17If the proponent of the claim is cautious, it will be difficult for the addressee of the claim to reject premises 1 and 3. Thus, the rejectability of the conclusion depends essentially on the rejectability of premise 2. We argue that in absence of social-structural support, the addressee will find it difficult to reject premise 2 and find social acceptance for this rejection. The reason for this is chiefly logical. In any situation of conflict or argument, a rejection of an opponent’s argumentative position can be observed as an implicit claim that one’s own position is right (Reich 2003, chapter 4.3). Thus, by stating that premise 2 is wrong, the addressee of a claim to equality can be observed as making a claim to inequality. In order to back his claim, he will need to show that A’s and B’s inequality is legitimate. Warrants for this claim can have only one of two forms. Either they are tautological, stating that A and B are legitimately unequal in terms of X because they are unequal in terms of X, or they are not tautological, stating that A and B are legitimately unequal in terms of X because they are unequal in terms of Z. The first form is rejectable because it begs the question. The second form, on the other hand, can lead the proponent of the original claim to equality to ask for another warrant. Other things being equal, this will cause an infinite regress, and it can therefore not lead to uncontroversial justifications. We note that a claim to equality is not subject to a similar regress. Criticising inequality with respect to X by way of diagnosing equality with respect toY opens up no distinction between A and B that the opponent can use in order to request another warrant. In order to reject the claim, the opponent is forced to draw another distinction and state that A and B are unequal with respect to Z. This distinction, however, is his own – he, not the proponent of the original claim to equality, will be responsible for defending it.
18While claims to equality have an intrinsic argumentative advantage over claims to inequality, the process of social differentiation feeds communication about social equality with an ever-increasing range of opportunities for observing inequality. Whether social differentiation is understood according to Simmel (i.e. as a process of increased individualisation), Durkheim (i.e. as a process of increased division of labour) or according to Parsons/Luhmann (i.e. as evolution of functionally more and more autonomous subsystems, e.g. law, politics, economy, etc.), it involves necessarily some form of differentiation at the level of individuals. For example, the evolution of specialised roles (e.g. rulers, judges or healers) requires the co-evolution of what Parsons (1951) calls complementary roles (here: subjects, defendants or patients). For this reason, social differentiation increases individuals” chances to observe themselves and others as unequal with respect to some X. In fact, the more complex and differentiated a society, the more such chances exist (Luhmann 1997; a similar argument can perhaps be attributed to Bourdieu 1989).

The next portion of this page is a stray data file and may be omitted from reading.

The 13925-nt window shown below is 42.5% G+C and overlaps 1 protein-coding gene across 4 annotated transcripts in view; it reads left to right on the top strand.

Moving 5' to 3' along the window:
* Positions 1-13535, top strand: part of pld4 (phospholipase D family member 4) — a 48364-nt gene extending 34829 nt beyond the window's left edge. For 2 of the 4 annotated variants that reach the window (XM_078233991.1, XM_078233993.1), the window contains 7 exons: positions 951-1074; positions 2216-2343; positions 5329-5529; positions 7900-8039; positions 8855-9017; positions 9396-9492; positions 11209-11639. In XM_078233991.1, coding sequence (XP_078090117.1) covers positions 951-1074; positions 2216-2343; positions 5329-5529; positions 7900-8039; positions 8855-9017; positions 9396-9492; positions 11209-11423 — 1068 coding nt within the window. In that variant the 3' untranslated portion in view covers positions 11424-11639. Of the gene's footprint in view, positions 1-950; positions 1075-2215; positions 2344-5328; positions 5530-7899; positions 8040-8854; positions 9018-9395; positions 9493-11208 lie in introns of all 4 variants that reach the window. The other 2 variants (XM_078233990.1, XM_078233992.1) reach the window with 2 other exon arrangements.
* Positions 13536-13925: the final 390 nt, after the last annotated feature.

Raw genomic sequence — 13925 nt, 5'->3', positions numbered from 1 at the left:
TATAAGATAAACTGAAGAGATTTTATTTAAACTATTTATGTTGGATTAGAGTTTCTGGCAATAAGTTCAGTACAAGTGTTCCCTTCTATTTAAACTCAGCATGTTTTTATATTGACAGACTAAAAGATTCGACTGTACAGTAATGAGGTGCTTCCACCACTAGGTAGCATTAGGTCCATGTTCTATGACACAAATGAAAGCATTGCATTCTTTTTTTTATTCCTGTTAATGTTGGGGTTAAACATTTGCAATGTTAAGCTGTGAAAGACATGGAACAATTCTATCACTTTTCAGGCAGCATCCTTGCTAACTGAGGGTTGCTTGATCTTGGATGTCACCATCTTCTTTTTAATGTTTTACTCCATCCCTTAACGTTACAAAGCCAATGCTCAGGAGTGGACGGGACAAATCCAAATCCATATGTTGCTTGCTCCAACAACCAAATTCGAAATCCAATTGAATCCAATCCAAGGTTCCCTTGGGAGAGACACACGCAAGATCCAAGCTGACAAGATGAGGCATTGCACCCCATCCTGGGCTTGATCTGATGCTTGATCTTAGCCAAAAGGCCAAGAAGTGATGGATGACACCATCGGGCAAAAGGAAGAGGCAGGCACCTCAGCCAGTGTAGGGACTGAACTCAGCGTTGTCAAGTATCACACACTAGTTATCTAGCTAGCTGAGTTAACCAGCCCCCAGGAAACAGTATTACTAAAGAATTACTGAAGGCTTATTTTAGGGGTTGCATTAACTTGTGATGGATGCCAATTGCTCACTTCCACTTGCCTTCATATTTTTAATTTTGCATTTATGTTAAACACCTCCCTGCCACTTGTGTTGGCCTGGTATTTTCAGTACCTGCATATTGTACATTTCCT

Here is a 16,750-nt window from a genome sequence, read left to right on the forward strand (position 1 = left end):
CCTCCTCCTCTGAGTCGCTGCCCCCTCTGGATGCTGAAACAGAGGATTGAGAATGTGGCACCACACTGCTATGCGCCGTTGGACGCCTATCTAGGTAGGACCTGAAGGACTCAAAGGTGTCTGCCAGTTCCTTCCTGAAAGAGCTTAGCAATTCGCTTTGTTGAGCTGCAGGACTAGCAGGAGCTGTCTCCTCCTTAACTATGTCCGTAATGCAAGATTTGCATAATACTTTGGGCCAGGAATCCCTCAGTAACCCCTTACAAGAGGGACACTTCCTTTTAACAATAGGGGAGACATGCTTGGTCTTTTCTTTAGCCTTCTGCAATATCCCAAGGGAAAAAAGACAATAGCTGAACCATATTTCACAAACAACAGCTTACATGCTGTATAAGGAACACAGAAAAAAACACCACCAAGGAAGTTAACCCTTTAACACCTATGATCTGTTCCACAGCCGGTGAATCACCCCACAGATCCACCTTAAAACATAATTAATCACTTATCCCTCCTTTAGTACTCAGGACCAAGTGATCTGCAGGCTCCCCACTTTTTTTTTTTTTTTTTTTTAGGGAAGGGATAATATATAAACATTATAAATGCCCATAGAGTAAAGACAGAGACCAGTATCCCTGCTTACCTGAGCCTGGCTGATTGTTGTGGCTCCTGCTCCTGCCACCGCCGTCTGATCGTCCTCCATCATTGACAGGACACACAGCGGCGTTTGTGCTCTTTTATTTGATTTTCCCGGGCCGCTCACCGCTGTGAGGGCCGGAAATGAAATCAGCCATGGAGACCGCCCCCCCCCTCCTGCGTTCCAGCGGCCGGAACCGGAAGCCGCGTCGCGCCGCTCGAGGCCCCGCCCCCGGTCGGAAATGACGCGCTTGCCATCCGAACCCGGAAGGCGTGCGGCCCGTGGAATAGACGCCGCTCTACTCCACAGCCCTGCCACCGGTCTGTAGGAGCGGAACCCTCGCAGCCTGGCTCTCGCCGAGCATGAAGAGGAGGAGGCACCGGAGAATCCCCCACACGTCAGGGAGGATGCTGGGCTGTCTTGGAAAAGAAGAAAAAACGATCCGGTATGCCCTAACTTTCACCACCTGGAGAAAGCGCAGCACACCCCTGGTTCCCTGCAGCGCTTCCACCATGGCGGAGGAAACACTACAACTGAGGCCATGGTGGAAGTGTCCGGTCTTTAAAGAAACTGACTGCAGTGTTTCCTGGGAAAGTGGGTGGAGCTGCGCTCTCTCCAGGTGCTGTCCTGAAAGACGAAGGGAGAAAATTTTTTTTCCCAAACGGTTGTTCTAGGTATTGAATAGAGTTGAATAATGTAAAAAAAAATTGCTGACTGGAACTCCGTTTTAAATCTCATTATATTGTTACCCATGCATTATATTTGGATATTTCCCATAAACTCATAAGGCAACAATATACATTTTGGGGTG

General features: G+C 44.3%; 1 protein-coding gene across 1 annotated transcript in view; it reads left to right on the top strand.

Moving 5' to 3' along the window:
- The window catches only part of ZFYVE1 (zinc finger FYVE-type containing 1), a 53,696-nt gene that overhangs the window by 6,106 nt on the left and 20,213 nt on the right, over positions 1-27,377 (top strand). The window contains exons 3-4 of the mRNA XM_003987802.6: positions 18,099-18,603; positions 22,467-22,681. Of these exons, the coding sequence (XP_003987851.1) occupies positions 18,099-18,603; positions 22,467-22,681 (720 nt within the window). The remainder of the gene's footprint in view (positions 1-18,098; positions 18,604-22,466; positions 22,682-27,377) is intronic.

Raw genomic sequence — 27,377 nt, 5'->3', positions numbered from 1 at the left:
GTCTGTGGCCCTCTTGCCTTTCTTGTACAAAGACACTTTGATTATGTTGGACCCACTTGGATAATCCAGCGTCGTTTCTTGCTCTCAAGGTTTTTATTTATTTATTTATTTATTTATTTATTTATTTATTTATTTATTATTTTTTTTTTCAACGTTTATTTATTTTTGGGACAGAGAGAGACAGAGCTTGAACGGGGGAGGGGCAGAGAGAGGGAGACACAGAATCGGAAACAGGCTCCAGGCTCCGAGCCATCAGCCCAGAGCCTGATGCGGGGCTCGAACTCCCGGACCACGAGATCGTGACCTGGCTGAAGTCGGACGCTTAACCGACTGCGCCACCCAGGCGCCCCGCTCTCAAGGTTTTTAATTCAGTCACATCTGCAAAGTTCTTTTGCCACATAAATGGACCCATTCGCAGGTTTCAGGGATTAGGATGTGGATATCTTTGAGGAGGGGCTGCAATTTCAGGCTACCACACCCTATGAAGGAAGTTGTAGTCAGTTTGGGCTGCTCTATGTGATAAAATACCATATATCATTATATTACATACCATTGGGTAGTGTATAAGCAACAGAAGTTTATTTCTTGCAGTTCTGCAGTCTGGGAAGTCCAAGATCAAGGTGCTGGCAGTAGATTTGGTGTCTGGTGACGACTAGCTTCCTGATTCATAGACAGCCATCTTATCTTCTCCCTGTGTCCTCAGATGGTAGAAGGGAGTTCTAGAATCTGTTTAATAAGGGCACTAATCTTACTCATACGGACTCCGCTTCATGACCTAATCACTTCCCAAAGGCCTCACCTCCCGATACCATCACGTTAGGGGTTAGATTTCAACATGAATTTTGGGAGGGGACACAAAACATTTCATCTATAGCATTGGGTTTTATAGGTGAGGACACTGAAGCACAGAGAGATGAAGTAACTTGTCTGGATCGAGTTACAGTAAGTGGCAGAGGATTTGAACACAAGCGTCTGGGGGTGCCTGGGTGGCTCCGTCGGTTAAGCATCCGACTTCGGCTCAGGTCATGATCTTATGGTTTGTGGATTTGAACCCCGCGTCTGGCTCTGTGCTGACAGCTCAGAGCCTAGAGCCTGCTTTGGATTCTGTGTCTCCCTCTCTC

These reflections allow us to diagnose a problem with which the process of social differentiation has been – and continues to be – confronted. To the extent that it creates durable distinctions between individuals, social differentiation needs to provide structural support for legitimising these distinctions against a potentially growing pressure of claims to equality. In retrospect, the process of differentiation must have “dealt” with the fact that claims to equality are, ceteris paribus, more defensible than claims to inequality.